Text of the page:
SM Entertainment’s ambitious international project, NCT, just took another step towards global domination with the debut of NCT’s Chinese subunit, WayV. Teased since last August, the group previously known informally as “NCT China” finally debuted last week with the 3-track digital single album, The Vision, and its accompanying title track and MV, “Regular”.
Composed of NCT members Ten, Lucas, Winwin and Kun as well as three new faces, Xiaojun, Yangyang and Hendery, WayV’s debut comes at a crucial time in the Chinese idol industry, which only took off last year. With the huge success of the (official and unofficial) Chinese versions of Mnet’s Produce 101, Tencent’s Produce 101 and iQiyi’s Idol Producer, numerous groups have debuted in the Chinese market with success greater than that of their predecessors. As such, the timing of WayV’s debut may mean that they face much more competition than expected; conversely, it could also mean that they will benefit from the sudden increase in attention and demand for Chinese idol groups.
So far, “Regular” and its accompanying album bode well for WayV’s future career, although they show a slightly worrying lack of original content. For anyone following NCT closely, the name “Regular” might sound familiar; WayV’s title track is a Mandarin version of the hip-hop-Latin track first released in both Korean and English last October by their brother group, NCT 127 (previously reviewed here). For many fans, the rehash of “Regular” has been a disappointing start to WayV’s career, considering that all the other NCT subunits, such as NCT Dream and NCT 127’s Japanese debut, had their own new material.
Still, “Regular” remains a solid track, and WayV’s version does it proud. As expected of an SM group, WayV’s vocals are consistently strong throughout, with Xiaojun’s smooth, velvety voice being a highlight on the song’s prechoruses. Meanwhile, on the MV, SM thankfully hasn’t let down their new group, with impressively high production value and CGI details.
Whereas NCT 127’s MV had more of a gritty, urban setting, SM opted for a more futuristic and dystopian vibe for WayV’s version; the members flit between scenes like holograms, while screens flash and machines explode around them. At one point, Kun and Yangyang languish in the middle of a busy stock exchange office, while at another Xiaojun lolls on a rodeo bull machine turning in slow motion. It doesn’t make much sense, but visually the MV is full of rich detail and keeps you entertained. Lyrically, the song doesn’t stray far from the Korean version, with the theme of working hard and achieving one’s dreams:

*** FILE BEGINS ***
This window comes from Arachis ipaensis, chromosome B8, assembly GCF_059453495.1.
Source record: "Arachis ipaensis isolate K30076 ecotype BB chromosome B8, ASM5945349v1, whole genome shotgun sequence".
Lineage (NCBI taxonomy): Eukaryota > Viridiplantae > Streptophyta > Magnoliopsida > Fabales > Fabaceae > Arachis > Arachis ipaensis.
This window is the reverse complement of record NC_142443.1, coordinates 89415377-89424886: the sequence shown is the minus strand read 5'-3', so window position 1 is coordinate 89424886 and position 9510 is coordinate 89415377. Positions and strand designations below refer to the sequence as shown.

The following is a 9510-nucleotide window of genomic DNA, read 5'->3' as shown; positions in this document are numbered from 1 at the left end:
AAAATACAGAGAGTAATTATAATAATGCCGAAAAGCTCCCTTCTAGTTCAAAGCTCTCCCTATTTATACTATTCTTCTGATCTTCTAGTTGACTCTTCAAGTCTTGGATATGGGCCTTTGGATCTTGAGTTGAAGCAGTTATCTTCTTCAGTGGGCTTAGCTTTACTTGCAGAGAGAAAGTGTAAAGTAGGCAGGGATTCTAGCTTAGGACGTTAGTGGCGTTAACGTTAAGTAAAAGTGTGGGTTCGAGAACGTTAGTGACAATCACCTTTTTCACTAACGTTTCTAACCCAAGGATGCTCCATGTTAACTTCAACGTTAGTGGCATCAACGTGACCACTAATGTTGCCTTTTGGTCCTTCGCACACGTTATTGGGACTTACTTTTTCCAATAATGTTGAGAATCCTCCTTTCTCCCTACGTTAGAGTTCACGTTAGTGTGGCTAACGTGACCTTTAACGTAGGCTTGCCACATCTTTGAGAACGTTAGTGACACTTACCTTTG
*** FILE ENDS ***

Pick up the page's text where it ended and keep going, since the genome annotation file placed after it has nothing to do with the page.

And now we in a zone
Working hard turning stone into gold
Tens, hundreds, millions, it’s still not enough
Yeah yeah falling in my motion splash
The second track on the EP, “Come Back”, is yet another recycled NCT track, previously released on NCT 127’s Japanese EP, Chain, and their Korean full-length album, Regular-Irregular. A catchy, energetic pop song reminiscent of Shinee’s signature style, WayV’s version is as enjoyable as its forerunners. While its rap section makes less impact without Taeyong’s deeper voice and Mark’s punchier flow, it makes up for it with the pleasant flow of the Mandarin lyrics, which sound much less awkward superimposed onto the song than in “Regular”. The lyrics of this version follow the Korean and Japanese versions closely, lamenting the loss of a lover and likening it to a nightmare:
I miss those times when we were together
It was short like a beautiful dream, oh
Only lonely nights were left
Pitch black is my saddest paint
Painting my hesitations
The final song on this extremely short EP is “Dream Launch Plan”, a sentimental R&B track that mirrors the theme of WayV’s teaser videos and the only completely original song on the album. It ends a strong (if disappointingly recycled) album on a high note, with a feel-good, early 2000s style that suits their voices particularly well.
The melodic main chorus is the prettiest and most memorable part of the song, showing off their mid-low vocal ranges and urging listeners to sing along while waving their arms over their heads. Perhaps because it’s a slower, more ballad-like song, the Mandarin lyrics sound the most natural and smooth here, though I wouldn’t be surprised if Korean, English and Japanese versions are also in the pipeline. Continuing the theme of dreams, “Dream Launch Plan” expresses a hopeful and optimistic wish to move forward and achieve one’s goals despite the obstacles, which paired with the lovely melody makes the song quite compelling:
Swinging left and right around the universe
I’m still learning how to steer
Launching our dream straight far into outer space
Even if I lose balance
There’s still a smile on my face
Waiting for my dream to speed up and get closer to success
Oh yeah yeah
Overall, WayV’s career is off to a strong start, with SM playing it safe with tried-and-tested songs and a well-produced MV. Their debut does, however, reveal one of the weaknesses of NCT’s international strategy – the fact that releasing songs in multiple languages is not as exciting or ground-breaking as it seems.
Still, while many fans were disappointed with the excessive recycling, there’s not much to dislike about the songs themselves; “Dream Launch Plan”, in particular, is one of the strongest tracks on the album and bodes well for their future original music. It will be interesting to see how SM’s offering fares in China’s fast-crowding idol market; with their strong performance foundations and experienced production team, WayV should be able to quickly rise to the top. Hopefully, SM affords them the attention they deserve to achieve this – starting with more original content.